Idahoâ€™s population has increased 2.2 percent in the last year, making it the fastest growing state in the nation, according to new population estimates from the U.S. Census Bureau.
Officials say there are nearly 37,000 more people living in the Gem State, bringing Idahoâ€™s total population to more than 1.7 million. Although they werenâ€™t able to release any information about where that growth is occurring on Wednesday, they said they are planning to release more detailed data in March.
Many were excited to learn about the growth taking place in the state on Wednesday.
â€śThis is great news for Idaho,â€ť said Esther Eke, a regional economist for the Idaho Department of Labor. â€śAccording to the census, this growth was largely driven by domestic migration meaning that people are increasingly deciding to choose Idaho.â€ť
Domestic migration also drove a 2 percent population increase in Nevada, which was ranked second for growth. Utah, which went up 1.9 percent, came in third. Demographer Peter Borsella with the U.S. Census Bureau said that stateâ€™s growth was largely due to a high number of births.
Borsella noted that states in the South and West are also continuing to draw more people primarily through domestic migration.
In 2017, 38 percent of the nationâ€™s population lived in the South and 23.8 percent lived in the West, according to a news release.
Eke believes more people are moving out West for a variety of reasons, including high-tech jobs, open spaces and a better quality of life. And she says Idaho is likely drawing more residents for similar reasons.
Idaho had an unemployment rate of only 2.9 percent â€” one of the lowest in the nation â€” in October, according to the Bureau of Labor Statistics.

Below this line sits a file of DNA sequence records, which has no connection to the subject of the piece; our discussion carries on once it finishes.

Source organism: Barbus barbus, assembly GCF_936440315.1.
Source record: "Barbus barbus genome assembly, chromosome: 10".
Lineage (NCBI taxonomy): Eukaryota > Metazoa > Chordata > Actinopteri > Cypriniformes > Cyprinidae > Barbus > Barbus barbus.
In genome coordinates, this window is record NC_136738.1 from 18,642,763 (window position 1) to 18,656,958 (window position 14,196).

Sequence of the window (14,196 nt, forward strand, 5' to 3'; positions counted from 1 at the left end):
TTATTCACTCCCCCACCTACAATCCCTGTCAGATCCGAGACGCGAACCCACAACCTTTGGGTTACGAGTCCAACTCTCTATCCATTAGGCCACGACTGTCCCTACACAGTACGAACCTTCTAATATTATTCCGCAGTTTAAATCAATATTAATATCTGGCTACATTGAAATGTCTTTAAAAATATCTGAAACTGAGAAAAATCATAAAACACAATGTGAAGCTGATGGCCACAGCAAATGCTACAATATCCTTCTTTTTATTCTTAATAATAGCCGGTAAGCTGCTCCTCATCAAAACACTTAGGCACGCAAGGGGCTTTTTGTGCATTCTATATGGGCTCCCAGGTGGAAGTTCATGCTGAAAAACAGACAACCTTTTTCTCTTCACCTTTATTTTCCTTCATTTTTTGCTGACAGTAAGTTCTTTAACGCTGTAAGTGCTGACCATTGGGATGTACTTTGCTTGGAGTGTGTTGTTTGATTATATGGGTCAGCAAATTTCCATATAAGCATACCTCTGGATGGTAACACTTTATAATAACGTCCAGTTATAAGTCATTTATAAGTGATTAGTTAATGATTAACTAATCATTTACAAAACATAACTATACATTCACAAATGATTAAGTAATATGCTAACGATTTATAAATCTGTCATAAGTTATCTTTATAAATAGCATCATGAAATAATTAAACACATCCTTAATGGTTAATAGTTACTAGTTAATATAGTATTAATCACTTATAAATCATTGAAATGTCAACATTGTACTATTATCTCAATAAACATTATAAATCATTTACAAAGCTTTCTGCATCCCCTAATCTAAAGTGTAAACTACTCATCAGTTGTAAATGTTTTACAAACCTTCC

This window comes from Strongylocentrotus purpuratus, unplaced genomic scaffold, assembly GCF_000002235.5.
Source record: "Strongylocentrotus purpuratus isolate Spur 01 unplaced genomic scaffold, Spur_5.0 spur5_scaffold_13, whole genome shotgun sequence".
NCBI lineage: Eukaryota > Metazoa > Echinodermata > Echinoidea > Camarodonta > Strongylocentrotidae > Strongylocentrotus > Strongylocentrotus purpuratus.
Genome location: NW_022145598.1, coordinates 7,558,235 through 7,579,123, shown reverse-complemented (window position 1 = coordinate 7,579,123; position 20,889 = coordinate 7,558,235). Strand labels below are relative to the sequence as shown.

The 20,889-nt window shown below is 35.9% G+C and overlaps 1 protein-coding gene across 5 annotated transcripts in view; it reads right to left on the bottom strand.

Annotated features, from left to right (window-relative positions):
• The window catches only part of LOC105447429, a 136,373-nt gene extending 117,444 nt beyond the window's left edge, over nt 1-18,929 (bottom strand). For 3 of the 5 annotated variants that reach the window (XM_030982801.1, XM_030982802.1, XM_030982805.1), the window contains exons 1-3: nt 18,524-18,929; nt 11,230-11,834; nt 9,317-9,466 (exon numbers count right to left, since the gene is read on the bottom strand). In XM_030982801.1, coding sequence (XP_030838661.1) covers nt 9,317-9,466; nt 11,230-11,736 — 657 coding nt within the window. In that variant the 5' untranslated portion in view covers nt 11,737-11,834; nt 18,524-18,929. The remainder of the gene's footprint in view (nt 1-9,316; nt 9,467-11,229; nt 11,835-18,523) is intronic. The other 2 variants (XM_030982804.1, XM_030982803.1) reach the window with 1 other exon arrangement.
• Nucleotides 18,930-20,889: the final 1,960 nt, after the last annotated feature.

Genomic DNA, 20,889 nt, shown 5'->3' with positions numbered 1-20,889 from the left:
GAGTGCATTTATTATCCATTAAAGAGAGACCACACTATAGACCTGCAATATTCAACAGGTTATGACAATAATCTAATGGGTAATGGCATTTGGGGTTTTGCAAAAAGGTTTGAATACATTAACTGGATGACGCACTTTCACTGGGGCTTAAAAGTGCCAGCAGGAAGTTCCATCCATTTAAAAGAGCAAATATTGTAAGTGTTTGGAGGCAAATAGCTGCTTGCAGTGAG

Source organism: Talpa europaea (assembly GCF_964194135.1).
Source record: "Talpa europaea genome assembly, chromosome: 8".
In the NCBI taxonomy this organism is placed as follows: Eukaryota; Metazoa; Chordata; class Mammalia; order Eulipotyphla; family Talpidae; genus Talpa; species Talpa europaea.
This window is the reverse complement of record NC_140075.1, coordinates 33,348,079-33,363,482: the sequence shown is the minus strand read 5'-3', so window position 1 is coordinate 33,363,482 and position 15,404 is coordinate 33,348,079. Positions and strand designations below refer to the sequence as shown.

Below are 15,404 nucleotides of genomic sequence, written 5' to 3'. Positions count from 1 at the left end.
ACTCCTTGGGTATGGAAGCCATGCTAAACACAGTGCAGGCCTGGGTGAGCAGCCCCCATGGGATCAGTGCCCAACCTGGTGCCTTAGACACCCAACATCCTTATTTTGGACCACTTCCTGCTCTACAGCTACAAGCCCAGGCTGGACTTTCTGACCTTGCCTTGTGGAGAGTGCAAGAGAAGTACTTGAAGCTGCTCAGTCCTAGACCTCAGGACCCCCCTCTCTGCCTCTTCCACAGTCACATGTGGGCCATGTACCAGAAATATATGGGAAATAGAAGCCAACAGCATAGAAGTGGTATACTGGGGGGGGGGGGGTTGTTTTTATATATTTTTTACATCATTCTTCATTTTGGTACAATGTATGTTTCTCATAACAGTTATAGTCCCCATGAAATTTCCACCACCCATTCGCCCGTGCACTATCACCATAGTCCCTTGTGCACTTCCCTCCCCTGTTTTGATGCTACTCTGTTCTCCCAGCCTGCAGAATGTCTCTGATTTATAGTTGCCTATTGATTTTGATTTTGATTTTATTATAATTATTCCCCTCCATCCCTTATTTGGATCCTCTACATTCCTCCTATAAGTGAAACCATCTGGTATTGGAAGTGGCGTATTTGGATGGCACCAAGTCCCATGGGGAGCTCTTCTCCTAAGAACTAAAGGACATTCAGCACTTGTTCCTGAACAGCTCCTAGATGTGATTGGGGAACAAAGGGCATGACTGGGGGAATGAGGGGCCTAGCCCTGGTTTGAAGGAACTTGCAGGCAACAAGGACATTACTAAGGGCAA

â€śOur state has consistently had strong job growth numbers over the past few years and our state regulations are very business friendly,â€ť Eke said. â€śAs Idahoâ€™s technology industry continues to expand in the Boise Valley and other parts of the state, we can expect to see more people coming in over the years.â€ť
Jan Rogers, CEO of Regional Economic Development for Eastern Idaho (REDI), agrees.
She said state, regional and local leaders have created a business-friendly environment that has helped to draw several exciting projects to Idaho in recent years.
She says economic development isnâ€™t just about incentives anymore; the ease and speed of doing business is also important, and Idaho is developing a great track record for that.
In addition, Rogers says thereâ€™s a strong talent pipeline here that can also help attract new businesses, which in turn provides more job opportunities for more residents.
â€śEastern Idaho is blessed with two major universities, a community college and University Place,â€ť she said, adding that more than 30,000 students are registering for classes between Idaho State University and Brigham Young University-Idaho alone.
Those students are getting the training they need for future jobs. And REDI is also working to attract and retain even more talent for Eastern Idaho, Rogers said.
â€śPersonally, I think the sun, moon and the stars are aligning for Idaho,â€ť she said. â€śI think thatâ€™s reflected in our new achievement of leading the nation. Weâ€™re really in a good place.â€ť